LIVE from Your Speakers: The White Stripes, UNDER GREAT WHITE NORTHERN LIGHTS

Thursday, April 30, 2020

While we love the work Jack White has done as a solo artist, de facto leader of the Raconteurs and the Dead Weather and producer (including wonderful records by Loretta Lynn, Wanda Jackson and Jerry Lee Lewis), we miss the White Stripes. There was just something special about the righteous noise he and “sister” (ex-wife, actually) Meg made in their time together, how simultaneously controlled and unhinged those records sounded, how impossible it was to play them at anything less than as loud as we could stand.

That sound translated so well live, and we’re fortunate that the duo were recorded for posterity, officially, on the wonderful UNDER GREAT WHITE NORTHERN LIGHTS. Released in 2009, the album captures the White Stripes on Canadian concert stages, playing some of the most hair-raising, feral rock ‘n’ roll you’re likely to hear, music that doesn’t so much emanate from your speakers as barrel through them, falling onto the floor in front of you.

Listen to the take on “Icky Thump” for a great example. Twenty seconds of feedback give way to the familiar riff and Meg’s precise pounding, Jack’s wild-man vocals and twiddly, screechy synth playing. It all fairly explodes, and keeps exploding for four glorious minutes.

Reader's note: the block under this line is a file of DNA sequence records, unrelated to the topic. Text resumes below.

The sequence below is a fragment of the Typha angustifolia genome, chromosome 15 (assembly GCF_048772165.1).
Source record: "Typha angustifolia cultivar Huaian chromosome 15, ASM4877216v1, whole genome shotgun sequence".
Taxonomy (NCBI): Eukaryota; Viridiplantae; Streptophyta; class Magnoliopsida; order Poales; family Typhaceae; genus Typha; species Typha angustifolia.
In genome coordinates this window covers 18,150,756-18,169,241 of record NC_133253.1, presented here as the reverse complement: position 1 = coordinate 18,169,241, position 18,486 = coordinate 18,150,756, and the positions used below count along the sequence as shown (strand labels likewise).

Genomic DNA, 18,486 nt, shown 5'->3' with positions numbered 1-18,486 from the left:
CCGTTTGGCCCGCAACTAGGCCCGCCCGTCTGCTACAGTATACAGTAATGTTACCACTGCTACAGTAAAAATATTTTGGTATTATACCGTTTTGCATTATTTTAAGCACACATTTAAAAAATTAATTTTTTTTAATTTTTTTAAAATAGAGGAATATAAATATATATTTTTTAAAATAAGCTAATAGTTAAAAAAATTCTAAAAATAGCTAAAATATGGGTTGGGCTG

There’s more visceral goodness – the breakneck punk of “Black Math,” the neo-Zeppelin stomp of “Ball and Biscuit,” the slow slide through Dolly Parton’s “Jolene, and the audience-teasing run through “Fell in Love With a Girl.” Jack gets his inner Scotsman on with the mandolin strum of “Prickly Thorn, So Sweetly Worn,” but also opens a can of something strong on “Blue Orchid” and sounds almost breathless while doing it.

And then, of course, there’s “Seven Nation Army,” which closes the album. It was the White Stripes’ “Rock ‘n’ Roll All Nite,” their “Eye of the Tiger,” their “Jump” – the song they could not leave the building without playing. Here the duo flattens the clapping and singing crowd, gives them their marching orders and sends them out of the arena with a mission – to keep singing, enjoy the ringing in their ears and tell everyone they know what a good time they had.

At the conclusion of the Canadian tour that served as the setting for UNDER GREAT WHITE NORTHERN LIGHTS, the band essentially disintegrated; Meg White developed a crippling anxiety disorder that prevented her from performing, and suddenly, the White Stripes were no more. This record serves as a testament to their power and pluck, and to their status as an entity that burned brightest when they were blasting a crowd.


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